In the opening scene of Bridesmaids, Kristin Wiig is getting pounded by a Beauty and the Beast, Gaston caricature of a man. He’s bad at sex for being brutish and outrageously unskilled, and she’s bad at sex for not telling him that he’s sexually incompetent. Either way, the scene is funny and reminds some of us of the sex we had before we were queer, or before were able to physically actualize our queerness with another person. Why is it okay for heterosexual cis people to be bad in bed, but the same doesn’t apply to queers? If a straight guy lasts for twelve seconds, it’s cute. It’s cute to joke about, at least. If a straight girl lays stiff as a board or mimics a woman in a bad porn, it’s like, “What else is new?” This is also fun to joke about.
Perhaps this is because some would argue that the sole criterion for being queer is the type of sex you do or don’t have; others believe that queerness is equal parts sexual practice and politics.
The thing is, most of the time, I’m not that into sex. It’s exhausting, it’s claustrophobic, and it’s less fun than eating. It’s so taxing, I don’t understand how anyone with a job has the energy for it. Not that I have a job, but I imagine that if I had one it would it would render me lifeless by the end of the day. It would be one thing if sex was just something you could just do for five to ten minutes as a fellow queer gyrated on top of you like a bona fide hysteric. But no. We’re encouraged to be present, creative, and actually engage. Sex must be long, complicated, and involve either a paring knive or incest “play” to be deemed legitimately queer. Guess what? No.
The thing is, most of the time, I’m not that into sex. It’s exhausting, it’s claustrophobic, and it’s less fun than eating.
For years, I’ve been told that I’m sexually “repressed,” “withholding,” and “lazy.” Once, a bold young genderqueer who I refused to piss on even went so far as to accuse me of being “sex-negative.” That all may be true, but maybe that’s all part of my radical queer femme identity.
Okay, so it’s not. I’m in no way radical. I only say I’m queer to steer clear of sex acts with cisgender men whilst simultaneously accommodating my devout lesbianism and propensity towards dating trans men when the butch pool feels too shallow. I’m femme exclusively in relation to the length of my hair and staunch refusal to reciprocate many sex acts. In other words, I’m not actually a radical queer femme, nor do I even know what it means to be one. But who are you, fellow queer, to challenge anyone’s indulgent and nonsensical interpretation of an established identity?
One time, a few years back, an ex of mine handed me a glow in the dark strap on and requested that I fuck her with it. There was never a moment in my entire life when I’ve been less turned on, but I was living with her rent-free and she plowed me with low-calorie snacks and soft drinks at all hours of the day and night, so I felt I owed it to her. I wrestled into her beet-colored harness and started awkwardly pumping away. She seemed to like it, or at least pretended she did so that I’d start doing it more often. It was then that I realized that she was one of those lesbians who got approximately zero play in her young gayhood, and then realized that if she cut off all her hair, stopped wearing underwire bras and pretended to be more masculine than she actually was that she’d get laid on a regular basis. I fell for it. And I realized this, mid-pump.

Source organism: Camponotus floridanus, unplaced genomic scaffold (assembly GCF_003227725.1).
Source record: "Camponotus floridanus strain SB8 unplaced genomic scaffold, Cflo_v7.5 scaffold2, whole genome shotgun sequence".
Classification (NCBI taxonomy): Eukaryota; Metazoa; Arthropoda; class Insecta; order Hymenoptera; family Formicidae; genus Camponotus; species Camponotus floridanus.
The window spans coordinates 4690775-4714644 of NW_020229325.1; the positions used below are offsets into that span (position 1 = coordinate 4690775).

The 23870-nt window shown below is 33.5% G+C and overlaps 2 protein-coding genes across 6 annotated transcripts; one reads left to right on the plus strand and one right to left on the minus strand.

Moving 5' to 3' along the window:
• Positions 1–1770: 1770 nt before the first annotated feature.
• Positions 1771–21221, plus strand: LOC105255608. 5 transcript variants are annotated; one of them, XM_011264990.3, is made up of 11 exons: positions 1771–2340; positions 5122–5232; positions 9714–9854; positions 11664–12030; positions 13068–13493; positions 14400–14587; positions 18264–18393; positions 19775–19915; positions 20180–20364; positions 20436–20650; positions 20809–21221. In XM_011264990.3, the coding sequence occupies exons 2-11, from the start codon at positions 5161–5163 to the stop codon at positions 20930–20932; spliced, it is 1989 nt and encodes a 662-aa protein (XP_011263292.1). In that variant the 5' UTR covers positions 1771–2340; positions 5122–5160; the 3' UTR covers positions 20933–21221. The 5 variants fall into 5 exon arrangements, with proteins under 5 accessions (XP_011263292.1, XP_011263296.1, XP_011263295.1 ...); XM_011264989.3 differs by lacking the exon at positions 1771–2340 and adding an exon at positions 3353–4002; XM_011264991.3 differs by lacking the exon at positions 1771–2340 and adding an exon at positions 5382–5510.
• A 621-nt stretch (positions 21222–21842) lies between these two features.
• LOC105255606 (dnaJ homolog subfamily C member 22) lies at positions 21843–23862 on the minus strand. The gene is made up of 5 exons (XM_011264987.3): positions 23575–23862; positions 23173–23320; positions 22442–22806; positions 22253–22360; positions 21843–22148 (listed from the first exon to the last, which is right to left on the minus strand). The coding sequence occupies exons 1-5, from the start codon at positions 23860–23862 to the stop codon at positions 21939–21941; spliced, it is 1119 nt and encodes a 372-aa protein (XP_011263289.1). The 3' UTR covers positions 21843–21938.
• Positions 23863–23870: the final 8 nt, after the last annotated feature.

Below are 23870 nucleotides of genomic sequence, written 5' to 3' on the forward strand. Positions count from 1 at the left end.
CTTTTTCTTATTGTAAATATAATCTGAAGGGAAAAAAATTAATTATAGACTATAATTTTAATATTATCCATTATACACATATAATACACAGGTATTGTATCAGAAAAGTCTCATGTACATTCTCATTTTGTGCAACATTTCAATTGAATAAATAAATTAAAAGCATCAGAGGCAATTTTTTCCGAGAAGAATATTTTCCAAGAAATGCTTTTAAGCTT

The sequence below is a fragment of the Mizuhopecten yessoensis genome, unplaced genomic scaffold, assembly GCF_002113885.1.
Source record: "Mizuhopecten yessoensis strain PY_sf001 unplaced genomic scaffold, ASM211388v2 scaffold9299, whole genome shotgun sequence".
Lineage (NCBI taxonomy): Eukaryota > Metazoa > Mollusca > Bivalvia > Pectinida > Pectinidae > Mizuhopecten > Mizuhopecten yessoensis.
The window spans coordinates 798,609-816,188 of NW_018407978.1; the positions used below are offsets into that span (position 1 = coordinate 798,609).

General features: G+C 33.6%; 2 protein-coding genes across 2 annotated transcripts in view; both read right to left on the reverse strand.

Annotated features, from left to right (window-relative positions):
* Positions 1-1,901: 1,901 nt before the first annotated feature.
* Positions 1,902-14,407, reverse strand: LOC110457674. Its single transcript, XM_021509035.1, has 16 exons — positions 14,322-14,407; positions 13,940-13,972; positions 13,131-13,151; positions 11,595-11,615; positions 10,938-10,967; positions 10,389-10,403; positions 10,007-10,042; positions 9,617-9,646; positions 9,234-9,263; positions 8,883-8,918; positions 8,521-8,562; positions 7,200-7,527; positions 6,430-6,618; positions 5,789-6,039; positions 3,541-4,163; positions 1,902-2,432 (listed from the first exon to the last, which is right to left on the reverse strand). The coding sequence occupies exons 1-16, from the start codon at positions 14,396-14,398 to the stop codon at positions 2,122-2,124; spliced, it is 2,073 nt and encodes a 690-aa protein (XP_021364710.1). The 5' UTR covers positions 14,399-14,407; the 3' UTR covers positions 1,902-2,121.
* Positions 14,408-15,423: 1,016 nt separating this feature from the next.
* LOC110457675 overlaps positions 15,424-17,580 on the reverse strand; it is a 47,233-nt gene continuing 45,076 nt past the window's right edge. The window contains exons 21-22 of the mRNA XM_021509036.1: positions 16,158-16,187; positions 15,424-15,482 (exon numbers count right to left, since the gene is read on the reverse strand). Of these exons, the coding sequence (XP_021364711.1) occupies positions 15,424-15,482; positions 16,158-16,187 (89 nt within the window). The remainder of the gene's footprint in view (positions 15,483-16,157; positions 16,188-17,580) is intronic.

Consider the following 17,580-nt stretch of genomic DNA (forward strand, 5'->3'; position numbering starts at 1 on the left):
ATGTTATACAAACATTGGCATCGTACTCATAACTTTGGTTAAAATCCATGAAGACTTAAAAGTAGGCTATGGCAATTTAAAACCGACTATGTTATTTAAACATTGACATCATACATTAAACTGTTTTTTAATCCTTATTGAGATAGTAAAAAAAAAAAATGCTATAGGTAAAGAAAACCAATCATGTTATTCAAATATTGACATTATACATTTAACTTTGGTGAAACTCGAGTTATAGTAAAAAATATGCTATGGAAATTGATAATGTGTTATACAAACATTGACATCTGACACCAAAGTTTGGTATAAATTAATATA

The few people I dated screamed at me whenever I tried to stop having sex after ten minutes. Generally speaking, it’s around the ten-minute mark that I start to feel like I’m owed some frozen yogurt, BBQ Soy Crisps, or at least an intense shoulder massage that incorporates a nice, scent-free oil. We would engage in heated debates that seemed to last forever about the merits of long sex versus short sex. My argument: short sex takes less time. Their argument: sex is a good thing, why would you want it to take less time? They totally didn’t get it.
Granted, there have been exceptions to my perhaps incendiary anti-sex practice and philosophy, but the exceptions are few and far between. Obviously, it’s more than mere laziness that impedes my ability to have sex with the same enthusiasm, inventiveness and frequency as most queers– insecurities about my body and fear of intimacy and rejection also come into play. If I’m committed to not caring, then it won’t faze me if someone opts to stop wanting to fuck me.
Currently, though, I’m trying to reconsider things. I’m trying to remind myself that sex doesn’t have to be contrived or laborious. But re-assessing it all is something I’m doing so hesitantly, grudgingly, and with walls up so thick that even if they could talk, it would take a powerful hearing aid to decipher their mostly-unintelligible dialect. That was a reference to 2000′s made-for-TV movie If These Walls Could Talk 2, because it is a film about lesbians. And that’s all I have to say about all that.